Williams’ tale has been told enough that most Packers fans can recite it by rote. He walked on at Louisiana Tech after sitting in the student section as an 18-year-old freshman at his first game — watching Tech’s pass defense get shredded by Boise State — and went on to a standout career there. (That’s also where he met his wife, Shantrell, a member of the Lady Techsters basketball team.)

After going undrafted, Williams signed with but was later cut by the Houston Texans. After weekly tryouts with a host of NFL teams, he was signed to the Packers’ practice squad on Nov. 29, 2006. After a breakout performance in the annual Family Night Scrimmage during the 2007 training camp, he made the roster — only because the team kept one extra defensive back than it normally did — and by season’s end, he was the defense’s third cornerback in its nickel defense. By 2010, when the Packers won Super Bowl XLV, Williams had blossomed into one of the NFL’s top man-to-man cover corners.

‘A great leader’

While he may no longer be in his prime, Williams certainly didn’t show his age against the Steelers. On the first play from scrimmage — and his first play back in a Packers uniform after he was among the veterans given the opener off — Williams recognized the call from his film study, broke on quarterback Mason Rudolph’s pass to wide receiver Darrius Heyward-Bey and intercepted it, returning it 25 yards for a touchdown for the first points of the game.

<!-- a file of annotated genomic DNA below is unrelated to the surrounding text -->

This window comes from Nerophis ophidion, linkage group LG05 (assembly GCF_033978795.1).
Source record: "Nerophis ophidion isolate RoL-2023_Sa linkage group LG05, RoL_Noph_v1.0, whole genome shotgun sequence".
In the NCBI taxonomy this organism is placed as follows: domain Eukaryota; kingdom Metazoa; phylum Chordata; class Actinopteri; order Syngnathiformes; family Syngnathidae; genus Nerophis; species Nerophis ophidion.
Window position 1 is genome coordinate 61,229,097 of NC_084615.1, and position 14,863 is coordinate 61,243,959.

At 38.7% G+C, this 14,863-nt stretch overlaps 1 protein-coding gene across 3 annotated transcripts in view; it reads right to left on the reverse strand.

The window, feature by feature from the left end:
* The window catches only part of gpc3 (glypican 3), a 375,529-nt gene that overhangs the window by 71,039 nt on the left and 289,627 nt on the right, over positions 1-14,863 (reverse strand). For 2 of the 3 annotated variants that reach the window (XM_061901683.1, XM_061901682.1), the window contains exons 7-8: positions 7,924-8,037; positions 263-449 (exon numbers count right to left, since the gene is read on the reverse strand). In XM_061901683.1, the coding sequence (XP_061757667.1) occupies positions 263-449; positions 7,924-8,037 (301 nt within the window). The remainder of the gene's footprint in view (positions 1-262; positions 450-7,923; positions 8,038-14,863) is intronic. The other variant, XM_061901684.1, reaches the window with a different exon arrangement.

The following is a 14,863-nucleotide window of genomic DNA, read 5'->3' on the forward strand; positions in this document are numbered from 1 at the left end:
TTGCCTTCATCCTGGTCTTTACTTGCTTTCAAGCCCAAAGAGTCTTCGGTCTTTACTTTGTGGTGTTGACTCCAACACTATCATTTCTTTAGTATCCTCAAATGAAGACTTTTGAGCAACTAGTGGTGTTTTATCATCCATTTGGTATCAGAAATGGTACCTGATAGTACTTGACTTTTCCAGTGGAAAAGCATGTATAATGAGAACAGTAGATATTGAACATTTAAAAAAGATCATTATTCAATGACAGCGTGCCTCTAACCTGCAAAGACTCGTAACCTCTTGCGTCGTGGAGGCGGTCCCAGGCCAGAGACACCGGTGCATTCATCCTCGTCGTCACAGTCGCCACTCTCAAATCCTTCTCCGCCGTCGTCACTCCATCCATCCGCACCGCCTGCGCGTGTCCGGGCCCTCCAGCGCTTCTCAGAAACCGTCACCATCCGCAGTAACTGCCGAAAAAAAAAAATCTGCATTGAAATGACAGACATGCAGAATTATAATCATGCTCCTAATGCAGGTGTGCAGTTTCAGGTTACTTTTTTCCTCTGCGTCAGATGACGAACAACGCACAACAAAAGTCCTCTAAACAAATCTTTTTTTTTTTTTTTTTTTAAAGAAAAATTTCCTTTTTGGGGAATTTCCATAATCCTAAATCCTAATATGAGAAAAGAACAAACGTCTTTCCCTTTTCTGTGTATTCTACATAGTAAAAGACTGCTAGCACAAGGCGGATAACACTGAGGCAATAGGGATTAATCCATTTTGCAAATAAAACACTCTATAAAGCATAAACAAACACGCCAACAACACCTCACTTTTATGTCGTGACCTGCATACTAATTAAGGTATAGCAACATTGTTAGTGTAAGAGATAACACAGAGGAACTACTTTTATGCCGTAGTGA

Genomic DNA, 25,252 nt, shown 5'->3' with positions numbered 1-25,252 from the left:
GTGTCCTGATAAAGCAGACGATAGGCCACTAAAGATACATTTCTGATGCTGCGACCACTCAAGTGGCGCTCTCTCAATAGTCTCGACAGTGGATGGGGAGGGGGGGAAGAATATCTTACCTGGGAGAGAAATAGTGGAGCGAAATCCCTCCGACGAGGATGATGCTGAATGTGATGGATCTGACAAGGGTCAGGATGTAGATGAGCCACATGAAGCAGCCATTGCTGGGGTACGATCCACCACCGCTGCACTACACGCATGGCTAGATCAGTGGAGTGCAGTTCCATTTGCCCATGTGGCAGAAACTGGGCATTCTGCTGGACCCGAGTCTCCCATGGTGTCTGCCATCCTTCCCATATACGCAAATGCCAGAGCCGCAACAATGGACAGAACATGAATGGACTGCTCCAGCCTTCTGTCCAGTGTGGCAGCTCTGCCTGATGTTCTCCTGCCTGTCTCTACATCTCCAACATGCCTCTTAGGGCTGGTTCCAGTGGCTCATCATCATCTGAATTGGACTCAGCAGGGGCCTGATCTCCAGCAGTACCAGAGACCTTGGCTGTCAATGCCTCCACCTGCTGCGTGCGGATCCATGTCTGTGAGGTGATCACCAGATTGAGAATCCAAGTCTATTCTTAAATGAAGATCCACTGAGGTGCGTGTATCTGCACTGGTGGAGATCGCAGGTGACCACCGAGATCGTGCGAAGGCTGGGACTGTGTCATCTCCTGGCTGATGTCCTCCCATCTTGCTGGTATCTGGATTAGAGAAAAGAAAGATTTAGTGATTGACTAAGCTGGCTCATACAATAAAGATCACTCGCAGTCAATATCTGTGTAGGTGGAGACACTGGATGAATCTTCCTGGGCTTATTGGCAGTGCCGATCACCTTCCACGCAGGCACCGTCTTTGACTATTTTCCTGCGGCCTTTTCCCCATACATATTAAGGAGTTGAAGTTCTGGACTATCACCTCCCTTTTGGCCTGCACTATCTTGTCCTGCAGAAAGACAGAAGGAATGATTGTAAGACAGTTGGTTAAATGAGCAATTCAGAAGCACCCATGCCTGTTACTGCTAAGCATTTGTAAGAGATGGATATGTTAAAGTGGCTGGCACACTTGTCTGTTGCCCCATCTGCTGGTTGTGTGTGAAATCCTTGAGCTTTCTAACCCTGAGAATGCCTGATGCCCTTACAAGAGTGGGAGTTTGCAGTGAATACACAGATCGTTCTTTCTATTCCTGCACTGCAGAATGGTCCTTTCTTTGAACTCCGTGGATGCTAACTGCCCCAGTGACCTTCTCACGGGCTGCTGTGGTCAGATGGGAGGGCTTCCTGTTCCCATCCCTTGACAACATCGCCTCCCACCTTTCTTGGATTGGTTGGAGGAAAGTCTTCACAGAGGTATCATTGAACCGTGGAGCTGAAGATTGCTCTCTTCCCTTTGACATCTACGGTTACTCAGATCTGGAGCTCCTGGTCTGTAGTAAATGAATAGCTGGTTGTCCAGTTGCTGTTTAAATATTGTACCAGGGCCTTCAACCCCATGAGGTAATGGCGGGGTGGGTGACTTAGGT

Heyward-Bey was running a simple stop route to the left sideline, and Williams knew it from his pre-snap read. Afterward, he went so far as to absolve Rudolph of blame, saying there wasn’t much the rookie could have done about it.

At the same time, Williams seemed as happy about Jackson’s pick-6 to start the second half as he was about his own touchdown. Having taken Jackson under his wing during the spring, Williams — despite his insistence that he’s back in Green Bay to be a big contributor, not just a big brother — clearly is enjoying doing both.

“I look up to him,” Jackson said. “I just ask him as many questions as I can. He’s a great leader.”

And, a natural one.

“I think with my personality, it’s natural. Guys tend to gravitate toward me, because they know the route that I took to get here. And I don’t shy away from it,” Williams said. “I’m looking to get these guys better, because we’re going to have count on these guys day-in and day-out and week-in and week-out during the season. They’re going to have be at their best and I’m going to have to be at my best.

“Over the past few years, you always hear the secondary come up (as a problem). We’re trying to get it back to where it belongs. We’ve had some great players over the years here, and I tell them stories about Charles (Woodson) and Nick (Collins) and all of those guys and what we did. Not to live in the past, but to give them a little history lesson, and to let them know that we can surpass this.

“We’re here to be great, so that’s what I’m going to instill in them. I’m just doing my job.”